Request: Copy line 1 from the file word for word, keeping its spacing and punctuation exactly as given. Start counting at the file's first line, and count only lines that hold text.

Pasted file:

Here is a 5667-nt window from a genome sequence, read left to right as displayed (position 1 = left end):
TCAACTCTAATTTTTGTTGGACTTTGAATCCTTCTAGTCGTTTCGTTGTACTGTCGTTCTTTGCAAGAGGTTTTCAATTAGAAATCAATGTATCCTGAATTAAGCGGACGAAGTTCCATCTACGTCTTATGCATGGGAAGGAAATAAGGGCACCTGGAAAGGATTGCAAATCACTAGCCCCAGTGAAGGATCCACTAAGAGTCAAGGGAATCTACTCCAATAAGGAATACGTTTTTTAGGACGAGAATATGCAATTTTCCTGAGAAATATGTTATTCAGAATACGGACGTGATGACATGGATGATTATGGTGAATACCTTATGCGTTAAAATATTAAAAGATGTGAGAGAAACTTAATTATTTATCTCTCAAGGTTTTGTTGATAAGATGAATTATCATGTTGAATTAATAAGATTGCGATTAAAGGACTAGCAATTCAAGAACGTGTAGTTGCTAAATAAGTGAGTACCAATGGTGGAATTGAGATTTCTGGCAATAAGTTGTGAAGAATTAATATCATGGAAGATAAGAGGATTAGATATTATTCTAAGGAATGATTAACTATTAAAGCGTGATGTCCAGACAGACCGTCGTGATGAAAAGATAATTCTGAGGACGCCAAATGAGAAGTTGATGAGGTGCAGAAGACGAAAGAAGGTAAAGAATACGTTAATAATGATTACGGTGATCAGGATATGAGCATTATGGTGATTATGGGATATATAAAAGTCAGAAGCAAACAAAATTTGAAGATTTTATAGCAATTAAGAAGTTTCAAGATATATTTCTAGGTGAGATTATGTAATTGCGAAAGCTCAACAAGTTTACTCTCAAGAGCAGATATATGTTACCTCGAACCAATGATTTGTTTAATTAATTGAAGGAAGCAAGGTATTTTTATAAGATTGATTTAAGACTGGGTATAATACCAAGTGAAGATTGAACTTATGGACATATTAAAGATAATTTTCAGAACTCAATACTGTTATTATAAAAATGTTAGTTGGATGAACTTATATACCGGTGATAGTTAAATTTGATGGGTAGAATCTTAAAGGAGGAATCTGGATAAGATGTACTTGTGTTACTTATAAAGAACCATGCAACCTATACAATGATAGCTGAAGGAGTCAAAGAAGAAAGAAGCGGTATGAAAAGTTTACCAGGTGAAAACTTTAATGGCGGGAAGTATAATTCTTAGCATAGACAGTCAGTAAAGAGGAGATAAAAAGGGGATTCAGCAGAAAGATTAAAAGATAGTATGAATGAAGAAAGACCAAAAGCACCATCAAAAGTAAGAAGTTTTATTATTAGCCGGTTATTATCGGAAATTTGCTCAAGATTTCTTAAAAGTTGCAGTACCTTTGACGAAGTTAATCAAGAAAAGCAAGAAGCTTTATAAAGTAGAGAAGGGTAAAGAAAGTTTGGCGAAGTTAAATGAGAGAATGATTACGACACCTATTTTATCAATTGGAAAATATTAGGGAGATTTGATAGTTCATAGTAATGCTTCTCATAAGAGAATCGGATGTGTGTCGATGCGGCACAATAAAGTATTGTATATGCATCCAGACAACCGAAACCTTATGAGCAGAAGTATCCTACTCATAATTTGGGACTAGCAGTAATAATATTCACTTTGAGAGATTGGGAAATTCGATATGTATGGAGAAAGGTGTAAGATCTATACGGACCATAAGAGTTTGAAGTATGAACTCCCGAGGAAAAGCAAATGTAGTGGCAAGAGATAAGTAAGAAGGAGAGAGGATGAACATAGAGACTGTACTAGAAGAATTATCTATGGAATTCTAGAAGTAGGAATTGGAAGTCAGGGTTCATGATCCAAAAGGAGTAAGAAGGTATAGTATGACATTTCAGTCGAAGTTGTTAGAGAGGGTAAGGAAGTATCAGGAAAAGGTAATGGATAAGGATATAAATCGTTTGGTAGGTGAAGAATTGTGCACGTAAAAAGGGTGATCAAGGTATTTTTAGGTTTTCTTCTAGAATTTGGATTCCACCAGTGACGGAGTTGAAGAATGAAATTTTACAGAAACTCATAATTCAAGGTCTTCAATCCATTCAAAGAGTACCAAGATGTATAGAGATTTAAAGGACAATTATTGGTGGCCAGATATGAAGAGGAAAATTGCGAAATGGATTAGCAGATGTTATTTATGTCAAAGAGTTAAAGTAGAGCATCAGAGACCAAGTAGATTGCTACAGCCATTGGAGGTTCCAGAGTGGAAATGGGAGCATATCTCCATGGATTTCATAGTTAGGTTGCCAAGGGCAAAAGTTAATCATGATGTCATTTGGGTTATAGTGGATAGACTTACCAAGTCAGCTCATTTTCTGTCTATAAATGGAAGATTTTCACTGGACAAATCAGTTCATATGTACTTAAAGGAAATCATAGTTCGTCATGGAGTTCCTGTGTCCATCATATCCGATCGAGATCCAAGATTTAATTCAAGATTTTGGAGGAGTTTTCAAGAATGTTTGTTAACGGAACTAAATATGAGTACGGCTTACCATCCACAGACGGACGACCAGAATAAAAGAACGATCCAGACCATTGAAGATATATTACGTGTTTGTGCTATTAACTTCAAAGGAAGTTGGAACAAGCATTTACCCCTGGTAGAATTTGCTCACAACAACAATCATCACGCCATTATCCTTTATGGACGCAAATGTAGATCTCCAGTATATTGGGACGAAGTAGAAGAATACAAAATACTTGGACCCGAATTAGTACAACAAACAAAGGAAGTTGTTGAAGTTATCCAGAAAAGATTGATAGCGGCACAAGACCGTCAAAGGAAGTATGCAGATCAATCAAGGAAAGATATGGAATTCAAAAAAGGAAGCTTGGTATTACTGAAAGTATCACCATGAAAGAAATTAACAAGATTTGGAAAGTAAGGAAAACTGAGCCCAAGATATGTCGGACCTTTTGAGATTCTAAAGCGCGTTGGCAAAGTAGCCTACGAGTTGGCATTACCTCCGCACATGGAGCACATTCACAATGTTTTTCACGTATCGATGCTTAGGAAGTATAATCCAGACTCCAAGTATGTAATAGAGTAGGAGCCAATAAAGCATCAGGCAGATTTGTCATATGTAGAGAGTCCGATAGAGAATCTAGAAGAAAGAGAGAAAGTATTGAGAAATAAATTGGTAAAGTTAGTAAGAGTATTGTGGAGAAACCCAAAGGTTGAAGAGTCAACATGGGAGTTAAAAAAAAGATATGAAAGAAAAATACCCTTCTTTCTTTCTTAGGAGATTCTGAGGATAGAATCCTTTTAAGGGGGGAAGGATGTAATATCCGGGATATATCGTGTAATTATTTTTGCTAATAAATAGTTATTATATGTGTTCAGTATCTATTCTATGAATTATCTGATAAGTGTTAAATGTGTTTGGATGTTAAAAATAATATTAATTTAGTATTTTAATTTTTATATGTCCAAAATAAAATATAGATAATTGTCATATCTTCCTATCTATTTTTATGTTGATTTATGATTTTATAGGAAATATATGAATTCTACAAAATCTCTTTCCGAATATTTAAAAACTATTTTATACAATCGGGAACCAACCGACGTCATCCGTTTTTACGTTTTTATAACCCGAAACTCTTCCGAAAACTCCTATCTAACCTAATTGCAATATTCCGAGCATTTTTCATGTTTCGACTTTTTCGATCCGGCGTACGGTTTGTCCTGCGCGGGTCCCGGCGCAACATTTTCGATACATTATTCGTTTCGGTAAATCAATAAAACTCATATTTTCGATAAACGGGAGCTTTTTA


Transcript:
Here is a 5667-nt window from a genome sequence, read left to right as displayed (position 1 = left end):